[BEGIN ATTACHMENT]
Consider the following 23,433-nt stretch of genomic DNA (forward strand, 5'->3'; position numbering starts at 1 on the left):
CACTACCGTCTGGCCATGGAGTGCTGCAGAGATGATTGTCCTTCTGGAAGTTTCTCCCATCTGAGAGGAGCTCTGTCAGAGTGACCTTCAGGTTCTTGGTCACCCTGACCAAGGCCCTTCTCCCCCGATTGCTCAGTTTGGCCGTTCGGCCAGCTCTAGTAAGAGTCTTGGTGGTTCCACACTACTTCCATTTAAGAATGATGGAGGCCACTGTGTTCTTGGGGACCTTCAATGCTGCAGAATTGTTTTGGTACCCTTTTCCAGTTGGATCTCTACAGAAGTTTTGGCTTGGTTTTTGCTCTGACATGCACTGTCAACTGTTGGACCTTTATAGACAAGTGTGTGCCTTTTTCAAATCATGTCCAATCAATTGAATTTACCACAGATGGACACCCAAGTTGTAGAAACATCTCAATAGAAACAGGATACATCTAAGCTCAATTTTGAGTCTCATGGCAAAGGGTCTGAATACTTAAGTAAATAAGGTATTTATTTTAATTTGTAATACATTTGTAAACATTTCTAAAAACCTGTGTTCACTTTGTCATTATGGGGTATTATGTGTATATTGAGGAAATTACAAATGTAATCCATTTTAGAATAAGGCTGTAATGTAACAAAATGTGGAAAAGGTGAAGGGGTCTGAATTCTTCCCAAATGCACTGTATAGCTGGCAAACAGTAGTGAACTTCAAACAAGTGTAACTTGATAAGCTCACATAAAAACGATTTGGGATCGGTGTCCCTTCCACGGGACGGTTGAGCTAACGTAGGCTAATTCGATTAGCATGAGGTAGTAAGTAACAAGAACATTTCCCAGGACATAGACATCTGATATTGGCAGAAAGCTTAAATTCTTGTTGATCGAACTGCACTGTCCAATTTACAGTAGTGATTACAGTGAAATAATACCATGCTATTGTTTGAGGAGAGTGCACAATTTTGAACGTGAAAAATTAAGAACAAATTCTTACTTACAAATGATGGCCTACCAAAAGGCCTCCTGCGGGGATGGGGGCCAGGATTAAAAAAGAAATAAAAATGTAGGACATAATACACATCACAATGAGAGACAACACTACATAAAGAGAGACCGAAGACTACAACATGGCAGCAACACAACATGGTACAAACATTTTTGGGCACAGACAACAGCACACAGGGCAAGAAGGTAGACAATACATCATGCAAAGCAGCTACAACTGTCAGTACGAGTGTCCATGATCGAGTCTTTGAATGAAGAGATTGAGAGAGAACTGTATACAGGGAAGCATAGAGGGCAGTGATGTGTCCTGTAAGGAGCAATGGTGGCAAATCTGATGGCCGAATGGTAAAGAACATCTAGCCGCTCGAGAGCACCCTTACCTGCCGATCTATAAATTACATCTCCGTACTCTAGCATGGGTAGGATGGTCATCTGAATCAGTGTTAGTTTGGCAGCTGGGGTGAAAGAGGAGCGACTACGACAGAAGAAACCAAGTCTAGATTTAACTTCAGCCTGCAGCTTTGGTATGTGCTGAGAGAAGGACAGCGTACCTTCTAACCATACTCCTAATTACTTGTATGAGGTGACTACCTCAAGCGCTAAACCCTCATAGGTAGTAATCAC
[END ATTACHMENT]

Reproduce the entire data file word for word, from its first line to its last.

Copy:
Consider the following 23,433-nt stretch of genomic DNA (forward strand, 5'->3'; position numbering starts at 1 on the left):
CACTACCGTCTGGCCATGGAGTGCTGCAGAGATGATTGTCCTTCTGGAAGTTTCTCCCATCTGAGAGGAGCTCTGTCAGAGTGACCTTCAGGTTCTTGGTCACCCTGACCAAGGCCCTTCTCCCCCGATTGCTCAGTTTGGCCGTTCGGCCAGCTCTAGTAAGAGTCTTGGTGGTTCCACACTACTTCCATTTAAGAATGATGGAGGCCACTGTGTTCTTGGGGACCTTCAATGCTGCAGAATTGTTTTGGTACCCTTTTCCAGTTGGATCTCTACAGAAGTTTTGGCTTGGTTTTTGCTCTGACATGCACTGTCAACTGTTGGACCTTTATAGACAAGTGTGTGCCTTTTTCAAATCATGTCCAATCAATTGAATTTACCACAGATGGACACCCAAGTTGTAGAAACATCTCAATAGAAACAGGATACATCTAAGCTCAATTTTGAGTCTCATGGCAAAGGGTCTGAATACTTAAGTAAATAAGGTATTTATTTTAATTTGTAATACATTTGTAAACATTTCTAAAAACCTGTGTTCACTTTGTCATTATGGGGTATTATGTGTATATTGAGGAAATTACAAATGTAATCCATTTTAGAATAAGGCTGTAATGTAACAAAATGTGGAAAAGGTGAAGGGGTCTGAATTCTTCCCAAATGCACTGTATAGCTGGCAAACAGTAGTGAACTTCAAACAAGTGTAACTTGATAAGCTCACATAAAAACGATTTGGGATCGGTGTCCCTTCCACGGGACGGTTGAGCTAACGTAGGCTAATTCGATTAGCATGAGGTAGTAAGTAACAAGAACATTTCCCAGGACATAGACATCTGATATTGGCAGAAAGCTTAAATTCTTGTTGATCGAACTGCACTGTCCAATTTACAGTAGTGATTACAGTGAAATAATACCATGCTATTGTTTGAGGAGAGTGCACAATTTTGAACGTGAAAAATTAAGAACAAATTCTTACTTACAAATGATGGCCTACCAAAAGGCCTCCTGCGGGGATGGGGGCCAGGATTAAAAAAGAAATAAAAATGTAGGACATAATACACATCACAATGAGAGACAACACTACATAAAGAGAGACCGAAGACTACAACATGGCAGCAACACAACATGGTACAAACATTTTTGGGCACAGACAACAGCACACAGGGCAAGAAGGTAGACAATACATCATGCAAAGCAGCTACAACTGTCAGTACGAGTGTCCATGATCGAGTCTTTGAATGAAGAGATTGAGAGAGAACTGTATACAGGGAAGCATAGAGGGCAGTGATGTGTCCTGTAAGGAGCAATGGTGGCAAATCTGATGGCCGAATGGTAAAGAACATCTAGCCGCTCGAGAGCACCCTTACCTGCCGATCTATAAATTACATCTCCGTACTCTAGCATGGGTAGGATGGTCATCTGAATCAGTGTTAGTTTGGCAGCTGGGGTGAAAGAGGAGCGACTACGACAGAAGAAACCAAGTCTAGATTTAACTTCAGCCTGCAGCTTTGGTATGTGCTGAGAGAAGGACAGCGTACCTTCTAACCATACTCCTAATTACTTGTATGAGGTGACTACCTCAAGCGCTAAACCCTCATAGGTAGTAATCAC